They who control energy control the world
The System by the 19th century depended on energy to survive: first water to drive cotton mills, then coal to drive steam engines, eventually oil, gas and coal to drive everything. Fossil fuels themselves became a key commodity of trade and transport. The System rewards those who control the most energy (and who can keep rivals from access to energy). That’s not just to produce cars and concrete; it’s to run armed forces.
Almost as a throwaway line, Ghosh notes that military CO2 emissions are not included in discussions of climate change, even though such emissions are enormous. But no country is going to ground its air force, keep its navy in port and ask its army to walk to work. If anything, countries like China are promoting renewable energy for civilian production and transportation so that their armed forces will have plenty of fossil fuels. The implication is that political squabbles about halting climate change at 1.5 degrees are mere distractions. Our governments will burn fossil fuels until they themselves burn up.
The Second World War shook the System. Germany, Italy and Japan, latecomers, tried to establish their own empires. (Hitler admired the Americans’ westward expansion and their racial policies, and wanted to imitate them by expanding eastward into Russia and replacing the Slavs with German farmers.) The latecomers failed to realize their empire dreams. Instead, the postwar liquidation of the British, French, Belgian and Portuguese empires turned former colonies into countries that soon became some greater power’s client states.
A failing return on investment
The Americans built their own empire out of hundreds of military bases, not colonies. But their failures in Vietnam and Cuba, not to mention Iraq and Afghanistan, made even their own people skeptical. They were doing very much what Jan Coen had done in the Banda Islands: abusing the non-white locals, waging endless wars, trying to control trade. But they weren’t getting the return on investment that Coen’s East India Company had enjoyed.
The System’s racial, gender and class boundaries began to come apart. Black soldiers were integrated into the U.S. army, and Black pupils were integrated into white school. Working-class kids, including girls, were educated into a managerial and professional Brahmin Left that served the System, but had reservations about it. In Canada, Indigenous politicians learned more about the white system than white politicians learned from Indigenous peoples’ vitalist beliefs. In both countries, resource development and transport usually pre-empted Indigenous use of the land.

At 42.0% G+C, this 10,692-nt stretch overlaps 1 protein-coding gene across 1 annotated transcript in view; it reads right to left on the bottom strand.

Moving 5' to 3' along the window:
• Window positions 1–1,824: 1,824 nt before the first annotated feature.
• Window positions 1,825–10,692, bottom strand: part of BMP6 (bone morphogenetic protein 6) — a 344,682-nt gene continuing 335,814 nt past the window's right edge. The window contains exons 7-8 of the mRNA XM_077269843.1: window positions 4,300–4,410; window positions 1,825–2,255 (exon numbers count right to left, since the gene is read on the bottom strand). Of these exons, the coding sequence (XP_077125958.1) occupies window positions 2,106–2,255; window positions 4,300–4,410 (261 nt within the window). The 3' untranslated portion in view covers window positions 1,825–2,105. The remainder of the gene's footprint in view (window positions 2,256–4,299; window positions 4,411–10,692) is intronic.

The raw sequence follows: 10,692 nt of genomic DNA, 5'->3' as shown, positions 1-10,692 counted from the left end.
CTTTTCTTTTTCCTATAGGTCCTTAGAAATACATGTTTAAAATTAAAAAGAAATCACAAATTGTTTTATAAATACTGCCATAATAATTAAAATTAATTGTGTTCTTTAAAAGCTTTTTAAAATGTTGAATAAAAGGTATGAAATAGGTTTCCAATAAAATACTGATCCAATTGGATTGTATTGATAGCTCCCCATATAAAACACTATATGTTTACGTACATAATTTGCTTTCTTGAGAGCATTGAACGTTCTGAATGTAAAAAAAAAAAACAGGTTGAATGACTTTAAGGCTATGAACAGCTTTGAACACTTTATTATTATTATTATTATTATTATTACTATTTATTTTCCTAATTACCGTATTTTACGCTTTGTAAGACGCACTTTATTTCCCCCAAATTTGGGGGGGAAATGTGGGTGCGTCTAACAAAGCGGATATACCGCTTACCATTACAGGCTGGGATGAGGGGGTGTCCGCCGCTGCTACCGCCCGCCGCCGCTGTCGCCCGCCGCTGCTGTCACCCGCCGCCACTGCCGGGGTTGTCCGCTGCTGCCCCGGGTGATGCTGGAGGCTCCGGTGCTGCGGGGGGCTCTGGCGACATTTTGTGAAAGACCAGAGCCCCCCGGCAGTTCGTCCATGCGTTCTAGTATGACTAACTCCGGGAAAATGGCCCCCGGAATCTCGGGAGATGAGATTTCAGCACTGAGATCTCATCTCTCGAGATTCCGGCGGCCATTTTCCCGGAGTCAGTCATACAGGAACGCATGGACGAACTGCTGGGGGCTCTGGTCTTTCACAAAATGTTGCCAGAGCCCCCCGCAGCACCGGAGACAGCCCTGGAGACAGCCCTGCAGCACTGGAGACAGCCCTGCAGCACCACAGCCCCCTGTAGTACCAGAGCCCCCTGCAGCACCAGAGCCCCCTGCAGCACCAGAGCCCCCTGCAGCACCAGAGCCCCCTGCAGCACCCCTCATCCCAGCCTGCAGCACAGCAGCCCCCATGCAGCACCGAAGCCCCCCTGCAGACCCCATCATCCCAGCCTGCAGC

Economically, the System has evolved into neoliberalism, ever more focused on growth and the glorification of personal wealth as the only meaningful value. Modern billionaires, confident in the rightness conferred by their wealth and power, resemble the swashbuckling adventurers of Jan Coen’s era. As Ghosh observes, they even plan to migrate to Mars and terraform it — once they have killed this planet.
At about the same time as the rise of the billionaires, Brahmin scientists began to track climate change; Brahmin health-care workers struggled with chronically underfunded public health programs. They and their supporters wondered why scientific facts and findings were being ignored by highly educated (and very rich) politicians. The reason was simple: funded by the System, science and medicine were now pointing to the System as the cause of our major problems. To politicians running the System, this was an embarrassment at best and propaganda at worst.
If the System is natural, its enemies are unnatural